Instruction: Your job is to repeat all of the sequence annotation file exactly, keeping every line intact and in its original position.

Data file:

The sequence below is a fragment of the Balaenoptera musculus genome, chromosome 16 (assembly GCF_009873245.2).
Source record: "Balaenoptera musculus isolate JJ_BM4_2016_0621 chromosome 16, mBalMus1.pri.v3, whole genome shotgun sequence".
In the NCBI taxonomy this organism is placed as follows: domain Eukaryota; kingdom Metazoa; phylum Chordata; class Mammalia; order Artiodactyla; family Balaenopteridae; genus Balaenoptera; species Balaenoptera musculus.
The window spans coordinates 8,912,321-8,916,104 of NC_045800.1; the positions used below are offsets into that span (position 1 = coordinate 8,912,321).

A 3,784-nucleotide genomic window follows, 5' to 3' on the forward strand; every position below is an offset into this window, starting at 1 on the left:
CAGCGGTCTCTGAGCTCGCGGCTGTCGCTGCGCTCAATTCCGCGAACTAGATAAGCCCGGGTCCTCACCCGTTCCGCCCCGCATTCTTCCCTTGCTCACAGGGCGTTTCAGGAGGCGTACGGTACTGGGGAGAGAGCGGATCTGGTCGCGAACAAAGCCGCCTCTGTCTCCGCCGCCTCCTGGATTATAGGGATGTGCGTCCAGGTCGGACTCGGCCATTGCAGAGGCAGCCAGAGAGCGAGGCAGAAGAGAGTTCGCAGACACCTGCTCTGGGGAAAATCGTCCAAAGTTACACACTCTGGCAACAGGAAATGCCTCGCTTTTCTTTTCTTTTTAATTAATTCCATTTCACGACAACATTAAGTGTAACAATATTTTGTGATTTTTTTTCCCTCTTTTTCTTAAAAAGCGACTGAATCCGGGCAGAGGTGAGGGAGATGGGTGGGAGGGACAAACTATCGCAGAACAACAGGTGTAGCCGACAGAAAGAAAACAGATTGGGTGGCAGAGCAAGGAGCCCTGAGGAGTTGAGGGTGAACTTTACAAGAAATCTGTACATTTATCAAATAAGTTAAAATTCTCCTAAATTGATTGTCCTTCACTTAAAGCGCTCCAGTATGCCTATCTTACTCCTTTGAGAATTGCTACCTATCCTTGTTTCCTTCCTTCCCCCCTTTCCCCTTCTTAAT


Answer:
The sequence below is a fragment of the Balaenoptera musculus genome, chromosome 16 (assembly GCF_009873245.2).
Source record: "Balaenoptera musculus isolate JJ_BM4_2016_0621 chromosome 16, mBalMus1.pri.v3, whole genome shotgun sequence".
In the NCBI taxonomy this organism is placed as follows: domain Eukaryota; kingdom Metazoa; phylum Chordata; class Mammalia; order Artiodactyla; family Balaenopteridae; genus Balaenoptera; species Balaenoptera musculus.
The window spans coordinates 8,912,321-8,916,104 of NC_045800.1; the positions used below are offsets into that span (position 1 = coordinate 8,912,321).

A 3,784-nucleotide genomic window follows, 5' to 3' on the forward strand; every position below is an offset into this window, starting at 1 on the left:
CAGCGGTCTCTGAGCTCGCGGCTGTCGCTGCGCTCAATTCCGCGAACTAGATAAGCCCGGGTCCTCACCCGTTCCGCCCCGCATTCTTCCCTTGCTCACAGGGCGTTTCAGGAGGCGTACGGTACTGGGGAGAGAGCGGATCTGGTCGCGAACAAAGCCGCCTCTGTCTCCGCCGCCTCCTGGATTATAGGGATGTGCGTCCAGGTCGGACTCGGCCATTGCAGAGGCAGCCAGAGAGCGAGGCAGAAGAGAGTTCGCAGACACCTGCTCTGGGGAAAATCGTCCAAAGTTACACACTCTGGCAACAGGAAATGCCTCGCTTTTCTTTTCTTTTTAATTAATTCCATTTCACGACAACATTAAGTGTAACAATATTTTGTGATTTTTTTTCCCTCTTTTTCTTAAAAAGCGACTGAATCCGGGCAGAGGTGAGGGAGATGGGTGGGAGGGACAAACTATCGCAGAACAACAGGTGTAGCCGACAGAAAGAAAACAGATTGGGTGGCAGAGCAAGGAGCCCTGAGGAGTTGAGGGTGAACTTTACAAGAAATCTGTACATTTATCAAATAAGTTAAAATTCTCCTAAATTGATTGTCCTTCACTTAAAGCGCTCCAGTATGCCTATCTTACTCCTTTGAGAATTGCTACCTATCCTTGTTTCCTTCCTTCCCCCCTTTCCCCTTCTTAAT